Integrating Chickens, Step By Step

Chickens have a natural pecking order that, once established, can wreak havoc once a new hen or roo is introduced. That's why when you bring your...
By Dawnclucks22 · Jun 21, 2017 · ·
  1. Dawnclucks22
    Chickens have a natural pecking order that, once established, can wreak havoc once a new hen or roo is introduced. That's why when you bring your new bird(s) home, you need to take extra care during the integration process to make sure everything goes smoothly. I've done this twice and made my own method by compiling methods from a variety of sources that I hope can be useful! :) Keep in mind that, if possible, you should introduce more than one bird at a time so one is not targeted. This goes especially for bantams because they are so much smaller. Until step five, give your newbies different sleeping quarters than the main flock. This will cause a lot of stress to you and both sides of the flocks, and this will take patience!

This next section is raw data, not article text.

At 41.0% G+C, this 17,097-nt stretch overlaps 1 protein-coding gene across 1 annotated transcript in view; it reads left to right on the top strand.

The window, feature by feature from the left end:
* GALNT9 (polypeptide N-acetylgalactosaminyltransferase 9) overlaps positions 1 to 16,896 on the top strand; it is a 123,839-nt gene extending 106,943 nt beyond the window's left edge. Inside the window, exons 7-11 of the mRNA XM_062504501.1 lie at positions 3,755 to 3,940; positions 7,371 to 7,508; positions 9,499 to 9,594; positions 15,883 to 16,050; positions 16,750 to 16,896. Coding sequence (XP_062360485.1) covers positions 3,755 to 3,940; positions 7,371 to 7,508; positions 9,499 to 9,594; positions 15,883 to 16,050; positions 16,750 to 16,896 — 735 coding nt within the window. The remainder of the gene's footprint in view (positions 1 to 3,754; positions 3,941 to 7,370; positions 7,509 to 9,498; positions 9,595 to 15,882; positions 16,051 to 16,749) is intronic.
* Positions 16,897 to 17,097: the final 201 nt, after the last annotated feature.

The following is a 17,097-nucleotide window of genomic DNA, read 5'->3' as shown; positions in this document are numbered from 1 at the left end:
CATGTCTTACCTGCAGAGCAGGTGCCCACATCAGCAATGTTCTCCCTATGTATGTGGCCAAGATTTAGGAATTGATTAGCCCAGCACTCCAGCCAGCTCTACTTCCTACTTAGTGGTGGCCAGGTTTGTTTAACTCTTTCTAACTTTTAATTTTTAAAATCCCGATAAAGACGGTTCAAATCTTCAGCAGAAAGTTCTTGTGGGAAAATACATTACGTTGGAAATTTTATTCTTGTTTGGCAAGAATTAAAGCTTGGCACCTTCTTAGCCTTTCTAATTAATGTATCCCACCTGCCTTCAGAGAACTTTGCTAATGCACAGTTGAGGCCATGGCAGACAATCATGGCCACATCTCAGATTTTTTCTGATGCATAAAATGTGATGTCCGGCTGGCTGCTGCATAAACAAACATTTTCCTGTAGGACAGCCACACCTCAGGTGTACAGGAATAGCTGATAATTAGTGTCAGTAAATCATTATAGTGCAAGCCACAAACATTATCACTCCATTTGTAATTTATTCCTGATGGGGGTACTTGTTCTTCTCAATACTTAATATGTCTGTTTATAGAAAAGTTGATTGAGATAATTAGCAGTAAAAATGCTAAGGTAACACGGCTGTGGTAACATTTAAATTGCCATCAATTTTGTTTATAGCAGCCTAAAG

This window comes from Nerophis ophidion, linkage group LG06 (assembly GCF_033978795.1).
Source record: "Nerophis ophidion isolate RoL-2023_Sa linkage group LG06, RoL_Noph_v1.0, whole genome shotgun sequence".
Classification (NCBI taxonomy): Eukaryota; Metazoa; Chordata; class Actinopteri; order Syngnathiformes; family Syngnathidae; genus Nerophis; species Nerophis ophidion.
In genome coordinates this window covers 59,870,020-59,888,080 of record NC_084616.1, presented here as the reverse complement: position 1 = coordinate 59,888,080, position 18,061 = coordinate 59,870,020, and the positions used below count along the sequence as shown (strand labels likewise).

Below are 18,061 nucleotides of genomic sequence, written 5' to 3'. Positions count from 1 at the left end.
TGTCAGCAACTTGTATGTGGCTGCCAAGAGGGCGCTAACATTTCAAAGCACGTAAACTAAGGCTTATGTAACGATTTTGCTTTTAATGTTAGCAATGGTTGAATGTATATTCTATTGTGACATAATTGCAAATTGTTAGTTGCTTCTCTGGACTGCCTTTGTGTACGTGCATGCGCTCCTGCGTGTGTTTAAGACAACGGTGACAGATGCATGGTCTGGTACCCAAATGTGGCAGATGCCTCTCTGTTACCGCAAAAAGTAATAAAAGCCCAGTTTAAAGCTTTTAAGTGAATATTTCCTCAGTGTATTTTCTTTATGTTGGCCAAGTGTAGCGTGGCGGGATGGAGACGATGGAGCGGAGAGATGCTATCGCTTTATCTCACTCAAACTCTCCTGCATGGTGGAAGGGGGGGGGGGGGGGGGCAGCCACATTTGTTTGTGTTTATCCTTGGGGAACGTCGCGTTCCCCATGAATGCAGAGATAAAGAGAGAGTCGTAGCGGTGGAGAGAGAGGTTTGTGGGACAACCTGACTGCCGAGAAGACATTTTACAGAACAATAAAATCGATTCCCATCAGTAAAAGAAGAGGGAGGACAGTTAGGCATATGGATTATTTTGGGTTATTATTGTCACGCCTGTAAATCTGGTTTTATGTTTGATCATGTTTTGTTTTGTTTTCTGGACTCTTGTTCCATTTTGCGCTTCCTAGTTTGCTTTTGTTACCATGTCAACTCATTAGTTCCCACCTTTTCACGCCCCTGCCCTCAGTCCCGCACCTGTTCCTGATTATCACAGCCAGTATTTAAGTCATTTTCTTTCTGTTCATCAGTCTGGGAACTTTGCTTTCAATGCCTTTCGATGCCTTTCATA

1. Put the newbie(s) in a cage where the flock can "see", but not "touch".
    The first step during the integration process is to get some sort of cage for your newbies to be exposed to the flock but secured safely behind the bars if one of the more dominant birds decides to get rough. Make sure you provide them with food and water. I also like to make a "safe corner" where the newbie(s) can huddle so they have somewhere to run. Although any new hens will probably be too stressed to lay at this point, it doesn't hurt to add bedding too.
    You'll know when this step is done because soon your main flock will lose interest and will ignore the newbies. You've completed the first step!

    2. Introducing the newbies